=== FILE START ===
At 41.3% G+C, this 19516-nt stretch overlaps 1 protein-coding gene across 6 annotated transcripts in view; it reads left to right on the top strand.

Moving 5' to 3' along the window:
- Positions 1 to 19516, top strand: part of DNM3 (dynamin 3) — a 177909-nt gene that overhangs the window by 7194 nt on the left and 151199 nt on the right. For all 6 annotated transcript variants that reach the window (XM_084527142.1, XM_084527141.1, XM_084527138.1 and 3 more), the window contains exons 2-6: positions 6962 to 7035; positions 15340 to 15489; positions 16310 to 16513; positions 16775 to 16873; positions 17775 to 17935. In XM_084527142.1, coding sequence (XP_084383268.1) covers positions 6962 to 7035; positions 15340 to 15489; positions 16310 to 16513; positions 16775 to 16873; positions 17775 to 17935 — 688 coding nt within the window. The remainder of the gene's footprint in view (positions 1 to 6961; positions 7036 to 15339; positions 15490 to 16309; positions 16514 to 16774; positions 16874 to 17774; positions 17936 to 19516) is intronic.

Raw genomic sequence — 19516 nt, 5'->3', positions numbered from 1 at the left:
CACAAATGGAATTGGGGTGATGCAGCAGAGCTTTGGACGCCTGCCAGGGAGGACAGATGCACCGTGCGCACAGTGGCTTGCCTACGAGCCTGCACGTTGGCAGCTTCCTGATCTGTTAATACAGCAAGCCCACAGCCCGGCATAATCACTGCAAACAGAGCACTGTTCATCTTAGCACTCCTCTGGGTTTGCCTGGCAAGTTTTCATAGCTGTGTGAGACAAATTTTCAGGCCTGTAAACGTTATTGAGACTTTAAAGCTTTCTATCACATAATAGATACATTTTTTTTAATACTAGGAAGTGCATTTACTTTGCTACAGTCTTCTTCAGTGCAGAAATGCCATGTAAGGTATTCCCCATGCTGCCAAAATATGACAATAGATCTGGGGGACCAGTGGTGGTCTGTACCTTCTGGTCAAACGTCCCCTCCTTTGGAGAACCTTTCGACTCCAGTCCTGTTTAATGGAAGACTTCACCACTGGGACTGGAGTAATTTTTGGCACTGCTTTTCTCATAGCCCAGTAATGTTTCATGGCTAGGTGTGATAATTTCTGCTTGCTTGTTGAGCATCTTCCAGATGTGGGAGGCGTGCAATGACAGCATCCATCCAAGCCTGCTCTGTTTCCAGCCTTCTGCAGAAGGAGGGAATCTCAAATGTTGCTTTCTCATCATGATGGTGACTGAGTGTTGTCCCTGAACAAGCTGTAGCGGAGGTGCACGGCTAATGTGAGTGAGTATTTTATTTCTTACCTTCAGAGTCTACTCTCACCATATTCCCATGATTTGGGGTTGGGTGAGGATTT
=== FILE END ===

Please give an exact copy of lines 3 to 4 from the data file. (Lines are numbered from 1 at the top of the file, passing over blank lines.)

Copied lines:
- Positions 1 to 19516, top strand: part of DNM3 (dynamin 3) — a 177909-nt gene that overhangs the window by 7194 nt on the left and 151199 nt on the right. For all 6 annotated transcript variants that reach the window (XM_084527142.1, XM_084527141.1, XM_084527138.1 and 3 more), the window contains exons 2-6: positions 6962 to 7035; positions 15340 to 15489; positions 16310 to 16513; positions 16775 to 16873; positions 17775 to 17935. In XM_084527142.1, coding sequence (XP_084383268.1) covers positions 6962 to 7035; positions 15340 to 15489; positions 16310 to 16513; positions 16775 to 16873; positions 17775 to 17935 — 688 coding nt within the window. The remainder of the gene's footprint in view (positions 1 to 6961; positions 7036 to 15339; positions 15490 to 16309; positions 16514 to 16774; positions 16874 to 17774; positions 17936 to 19516) is intronic.

Raw genomic sequence — 19516 nt, 5'->3', positions numbered from 1 at the left: